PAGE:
LIHU‘E — An ambitious program that links government, local schools and the Kaua‘i high-tech industry was unveiled Wednesday by Mayor Bryan J. Baptiste.
The Team Tech Kaua‘i program is scheduled to host a forum Wednesday, Oct. 29 at the Kaua‘i Veterans Center in Lihu‘e, to start a relationship between some of Kaua‘i’s high-tech firms and the island’s 15 public schools.
But the adopt-a-school program is only one of the mayor’s proposals to reverse the county’s “brain-drain” of students who believe that the only way to get a good-paying job is to leave the island.
“In the future, we will have quite a need for high-tech employees on Kaua‘i,” said Baptiste. The group has a “vision that whatever direction our economy goes, we need to get our kids prepared. We need to give them a chance to compete for these jobs.
“The expansion of our economy is only good when it benefits people who live here,” said Baptiste. “The challenge came in from (U.S.) Senator (Dan) Inouye. He has put the pressure to get something done.”
From tracking high-school graduates to a “tech on wheels” bus to bring science equipment to schools, the mayor’s office and a cooperative between members of the state Department of Education, business leaders, the Kaua‘i Economic Development Board, the county Office of Economic Development, the U.S. Navy’s Pacific Missile Range Facility, and the National Tropical Botanical Garden are putting together this comprehensive program.
“We can use it as a template for all our economic-development strategies as we move forward,” the mayor said.
The mayor said Team Tech hopes each school will be sponsored by one of the 31 high-tech and engineering firms invited to attend the Oct. 29 meeting. At the forum, representatives of each school will present their schools’ math, science, and technology goals and needs, as well as a student presentation. The companies will then have the choice of schools with which to work. To help the firms and schools get together, the group has a number of ideas that the two can use to get students excited about science and math.
PMRF and NTBG have both agreed to adopt all 15 public schools already, encompassing students from kindergarten through 12th grade, said Mary Lu Kelley, Kaua‘i program manager of Oceanit Laboratories, one of Hawai‘i’s largest and most diversified science and engineering companies in Waimea. She is also a committee member of the Adopt-A-School program.
The Adopt-A-School program will continue throughout the school year, and school leaders will ask company officials to spend two to four hours with students each month.
“Each partnership will meet once a month to implement activities and projects that will promote awareness, exploration and preparation as it relates to possible high-tech employment,” according to the Adopt-A-School program coordinators in a statement.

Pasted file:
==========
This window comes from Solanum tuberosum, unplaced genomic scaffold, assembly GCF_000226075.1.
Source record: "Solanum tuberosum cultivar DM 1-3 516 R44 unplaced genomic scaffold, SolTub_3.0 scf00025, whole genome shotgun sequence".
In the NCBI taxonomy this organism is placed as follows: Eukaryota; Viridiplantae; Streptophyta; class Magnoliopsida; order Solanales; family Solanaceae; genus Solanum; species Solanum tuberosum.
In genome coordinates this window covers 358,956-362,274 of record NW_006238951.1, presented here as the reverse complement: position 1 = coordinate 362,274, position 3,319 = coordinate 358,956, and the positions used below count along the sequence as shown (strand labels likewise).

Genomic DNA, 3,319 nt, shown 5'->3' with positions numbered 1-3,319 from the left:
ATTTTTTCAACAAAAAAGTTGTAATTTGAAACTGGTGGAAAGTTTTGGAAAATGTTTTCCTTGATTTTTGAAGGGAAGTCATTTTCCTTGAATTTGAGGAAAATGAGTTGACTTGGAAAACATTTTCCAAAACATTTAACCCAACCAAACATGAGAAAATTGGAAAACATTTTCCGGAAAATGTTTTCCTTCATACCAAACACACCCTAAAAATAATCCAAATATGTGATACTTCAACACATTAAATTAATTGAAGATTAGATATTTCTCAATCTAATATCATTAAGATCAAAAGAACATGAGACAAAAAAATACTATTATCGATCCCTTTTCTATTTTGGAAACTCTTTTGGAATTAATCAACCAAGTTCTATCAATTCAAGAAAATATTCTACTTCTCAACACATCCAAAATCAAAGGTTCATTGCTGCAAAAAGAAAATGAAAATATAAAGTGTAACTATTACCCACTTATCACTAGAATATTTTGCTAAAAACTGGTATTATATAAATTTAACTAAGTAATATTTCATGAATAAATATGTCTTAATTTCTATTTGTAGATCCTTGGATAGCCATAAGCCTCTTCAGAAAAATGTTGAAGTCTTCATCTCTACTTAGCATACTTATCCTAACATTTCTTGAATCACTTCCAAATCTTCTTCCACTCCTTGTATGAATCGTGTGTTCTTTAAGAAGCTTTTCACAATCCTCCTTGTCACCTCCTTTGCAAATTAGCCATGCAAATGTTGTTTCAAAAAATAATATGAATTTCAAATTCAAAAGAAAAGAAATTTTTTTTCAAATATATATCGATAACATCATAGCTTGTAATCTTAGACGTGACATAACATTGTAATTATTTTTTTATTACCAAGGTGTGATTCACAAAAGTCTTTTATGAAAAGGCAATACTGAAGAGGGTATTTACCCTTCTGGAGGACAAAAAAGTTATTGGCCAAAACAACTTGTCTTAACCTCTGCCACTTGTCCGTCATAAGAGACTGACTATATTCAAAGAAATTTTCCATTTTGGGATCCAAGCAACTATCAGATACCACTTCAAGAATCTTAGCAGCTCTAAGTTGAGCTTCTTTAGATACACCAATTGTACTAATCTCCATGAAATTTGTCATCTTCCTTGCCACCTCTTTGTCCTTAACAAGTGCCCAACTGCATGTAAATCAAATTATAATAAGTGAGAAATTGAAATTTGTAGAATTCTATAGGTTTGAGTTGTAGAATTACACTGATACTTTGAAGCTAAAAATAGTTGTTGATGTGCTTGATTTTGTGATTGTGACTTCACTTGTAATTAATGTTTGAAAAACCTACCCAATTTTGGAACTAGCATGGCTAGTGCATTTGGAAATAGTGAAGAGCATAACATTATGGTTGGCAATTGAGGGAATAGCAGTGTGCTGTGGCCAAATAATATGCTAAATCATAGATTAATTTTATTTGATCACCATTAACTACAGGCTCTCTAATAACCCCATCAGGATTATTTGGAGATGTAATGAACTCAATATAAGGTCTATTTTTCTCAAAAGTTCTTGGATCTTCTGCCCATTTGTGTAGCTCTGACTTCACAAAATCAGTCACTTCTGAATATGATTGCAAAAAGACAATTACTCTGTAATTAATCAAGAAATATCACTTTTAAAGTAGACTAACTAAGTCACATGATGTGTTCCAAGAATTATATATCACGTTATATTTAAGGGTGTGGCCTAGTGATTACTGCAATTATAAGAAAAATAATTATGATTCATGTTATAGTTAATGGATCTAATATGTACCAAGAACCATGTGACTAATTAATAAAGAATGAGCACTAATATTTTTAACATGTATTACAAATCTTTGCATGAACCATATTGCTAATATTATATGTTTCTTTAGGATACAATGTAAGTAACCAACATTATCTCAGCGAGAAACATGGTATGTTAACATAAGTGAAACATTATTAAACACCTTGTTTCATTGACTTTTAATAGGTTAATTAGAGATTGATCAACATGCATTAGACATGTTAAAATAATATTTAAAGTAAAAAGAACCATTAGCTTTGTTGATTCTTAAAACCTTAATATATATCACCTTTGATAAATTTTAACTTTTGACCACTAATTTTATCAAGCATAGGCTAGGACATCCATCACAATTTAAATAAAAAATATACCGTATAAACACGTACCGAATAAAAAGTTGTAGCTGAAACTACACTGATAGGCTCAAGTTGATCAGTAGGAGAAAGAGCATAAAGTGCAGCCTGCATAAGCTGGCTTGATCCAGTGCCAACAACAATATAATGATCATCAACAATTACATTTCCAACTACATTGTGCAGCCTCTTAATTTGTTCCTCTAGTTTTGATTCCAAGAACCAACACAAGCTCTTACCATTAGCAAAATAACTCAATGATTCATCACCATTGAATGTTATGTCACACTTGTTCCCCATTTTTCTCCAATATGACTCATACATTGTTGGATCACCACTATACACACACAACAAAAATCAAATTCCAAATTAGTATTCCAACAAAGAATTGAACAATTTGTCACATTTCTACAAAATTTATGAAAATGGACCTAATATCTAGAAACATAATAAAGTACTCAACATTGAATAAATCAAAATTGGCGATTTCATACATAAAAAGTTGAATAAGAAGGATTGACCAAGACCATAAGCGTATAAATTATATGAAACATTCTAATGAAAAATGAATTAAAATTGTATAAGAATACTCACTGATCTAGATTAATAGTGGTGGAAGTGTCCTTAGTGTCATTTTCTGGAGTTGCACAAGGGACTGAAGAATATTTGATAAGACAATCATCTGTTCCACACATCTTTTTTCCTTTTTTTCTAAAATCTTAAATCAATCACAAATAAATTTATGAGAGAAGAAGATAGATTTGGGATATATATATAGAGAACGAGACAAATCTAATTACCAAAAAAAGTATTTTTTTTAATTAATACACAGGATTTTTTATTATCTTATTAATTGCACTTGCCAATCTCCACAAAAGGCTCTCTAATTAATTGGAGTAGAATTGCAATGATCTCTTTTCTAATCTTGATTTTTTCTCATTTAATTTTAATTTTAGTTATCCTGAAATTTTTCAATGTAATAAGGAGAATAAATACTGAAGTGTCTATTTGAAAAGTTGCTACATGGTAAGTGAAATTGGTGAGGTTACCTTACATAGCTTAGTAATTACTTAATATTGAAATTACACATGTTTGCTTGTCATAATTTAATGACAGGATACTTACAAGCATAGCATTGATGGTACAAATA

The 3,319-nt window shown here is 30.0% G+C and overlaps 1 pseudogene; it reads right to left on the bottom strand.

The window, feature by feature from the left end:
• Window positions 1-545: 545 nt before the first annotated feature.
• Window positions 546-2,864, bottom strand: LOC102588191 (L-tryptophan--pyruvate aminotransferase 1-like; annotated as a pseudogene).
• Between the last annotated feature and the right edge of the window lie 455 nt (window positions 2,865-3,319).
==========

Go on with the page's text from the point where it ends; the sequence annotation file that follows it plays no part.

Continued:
Some ideas that the program will cover could be: career days, guest speakers, science demonstrations, new clubs, job-shadowing opportunities, awards programs, and Web site development, according to the program statement. Their hopes for the program include: increased state assessment scores; increased numbers of Kaua‘i students entering and completing post-secondary programs; increased numbers of Kaua‘i residents hired by high-tech companies on Kaua‘i; and expanded numbers of high-tech businesses on Kaua‘i.
In addition to Adopt-A-School, the program has some other exciting programs to help Kaua‘i students transition to high-paying jobs, the mayor said. Two of them involve Kaua‘i Community College.
The high-technology education and training project visiting lecturers program would coordinate with KCC to bring experts in technological fields to lecture at both KCC and some of the high schools, said Clifford Tanaka, a Trex employee and the co-chairman of the project. The program would get visiting lecturers to speak to KCC students for two hours a day for two weeks.
Tanaka said he hoped that the combination of visiting lecturers would create a class for KCC students so that KCC could offer an associate’s degree in electronics, with a specialty in photonics. Photonics is one area where employees are needed with the expansion of PMRF and the Westside technological community, he said.
The other program is to expand KCC to offer associate’s degrees in engineering technology, and to coordinate with the University of Hawai‘i at Hilo and Manoa to offer students the opportunity to take advanced classes while at KCC, said Helen Sina of KCC. This would expand KCC’s coordination with the UH College of Engineering, and allow for expansion of the Running Start program, which allows high-school students to take college-level courses while still in high school.
“We want to create excitement that there is actually something there for people” interested in high-tech jobs, said Sina.
Other programs would create a high-tech job fair at PMRF next year, create a Web site that would coordinate all technical and engineering jobs on Kaua‘i, and a program to keep track of all Kaua‘i’s high-school graduates.
A science bus that would drive around the island, giving students the opportunity to work in a mobile library, is also projected. Organizers of that program are looking for funding.
Staff Writer Tom Finnegan may be reached at 245-3681 (ext. 226).